Jewish Holidays: Passover
Leah Bergstein was the first of the choreographers in Palestine who, at the beginning of the 1930s, created festival dances at kibbutzim that depicted life in pre-state Israel and on agricultural settlements. The unique festival pageants she created, often with poet-composer Mattityahu Shelem, contributed to the development of rural Israeli festivals and holiday celebrations and the creation of the first Israeli dances.
After the establishment of the Inquisition in 1478, observance of crypto-Judaism became dangerous and more difficult. Women were at the center of Judaizing efforts, since the home was the only remaining institution in which one could observe Jewish law. Crypto-Jewish women most frequently observed the Sabbath and dietary laws.
American Jewish cookbooks capture the range of Jewish religious and cultural expression in the United States. Women took advantage of the versatility and variety of cookbooks to add their voices to the growing and developing Jewish culture in the United States.
The rabbis depict the daughter of Pharaoh, who rescued the baby Moses, as a righteous figure who did not follow her father’s wicked ways but rather converted and ceased worshiping idols. She was highly praised by the Rabbis, and the midrash includes her among the devout women converts and those who entered the Garden of Eden while still alive.
According to halakhah, women are responsible for obeying all of Judaism’s negative commandments and for observing most of the positive ones, including the Sabbath and all of the festivals and holy days of the Jewish year. In some instances, however, male and female obligations on these days differ.
Hannah is depicted by the Rabbis as a righteous woman who was devout in her observance of the commandments and tested by God through her infertility. Her story is the basis for much of the rabbinic conception and rules of prayer.
The Hebrew term ishah hashuvah appears in seven sugyot in the Babylonian Talmud, though its meaning is not clear. It seems to refer to a woman of some wealth or importance.
Irma Rothschild Jung, a native of Randegg, Baden, Germany, was born on July 1, 1897, and until her death close to a century later, dedicated her substantial energies to pioneering Jewish communal programs in aid of the needy. Her leadership and influence were deeply felt in the broader Jewish community by the countless individuals, young and old, who benefited from her generous spirit.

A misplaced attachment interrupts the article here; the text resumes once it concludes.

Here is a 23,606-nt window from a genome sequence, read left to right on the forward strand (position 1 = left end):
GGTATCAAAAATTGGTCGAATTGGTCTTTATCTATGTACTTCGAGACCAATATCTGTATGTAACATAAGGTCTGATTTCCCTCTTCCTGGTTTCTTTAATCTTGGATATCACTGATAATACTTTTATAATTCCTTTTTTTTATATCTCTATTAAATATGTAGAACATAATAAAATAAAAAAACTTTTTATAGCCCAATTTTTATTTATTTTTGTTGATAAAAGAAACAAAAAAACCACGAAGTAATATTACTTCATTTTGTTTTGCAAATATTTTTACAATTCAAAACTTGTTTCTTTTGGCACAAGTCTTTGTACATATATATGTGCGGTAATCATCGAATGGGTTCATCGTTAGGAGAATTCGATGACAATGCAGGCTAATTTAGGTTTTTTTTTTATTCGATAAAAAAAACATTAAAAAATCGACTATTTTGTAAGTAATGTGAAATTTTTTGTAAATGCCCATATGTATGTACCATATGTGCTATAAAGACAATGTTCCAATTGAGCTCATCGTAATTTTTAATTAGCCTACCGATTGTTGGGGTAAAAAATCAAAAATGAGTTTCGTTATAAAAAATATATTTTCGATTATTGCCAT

Gendered language in the Torah resulted in centuries of debate about a woman’s role with regard to commandments. The sages’ construction of a woman and her values was very negative, probably relating more to their vision of the ideal, which was male oriented, and applying its opposite to females.
Born into a family deeply involved in Jewish activism and scholarship, Tamar De Sola Pool spent over a decade as both a Hadassah chapter president and later Hadassah’s national president. She wrote two books in collaboration with her husband, volunteered at displaced persons camps in Cyprus, and helped resettle Jewish children in Palestine with Hadassah.
Written histories of Jews in medieval Spain rarely include women, so one must seek alternate sources. Marital status was the frequent topic of rabbinic responsa. Some Jewish women made their own income as merchants and moneylenders. Inheritance laws were problematic for Jewish women – disputes were settled in both Jewish and non-Jewish courts.
Jewish women’s spirituality developed historically within the confines of a patriarchal tradition. Over time, feminists have developed rituals and created spaces that honor the unique experiences of women.
Gloria Steinem was a leader of second-wave feminism and the co-founder of Ms. Magazine, the first feminist periodical with a national readership. As a journalist and spokesperson, she mobilized a generation of women to advance the cause of women’s liberation. Steinem has worked tirelessly all her life as an advocate for change.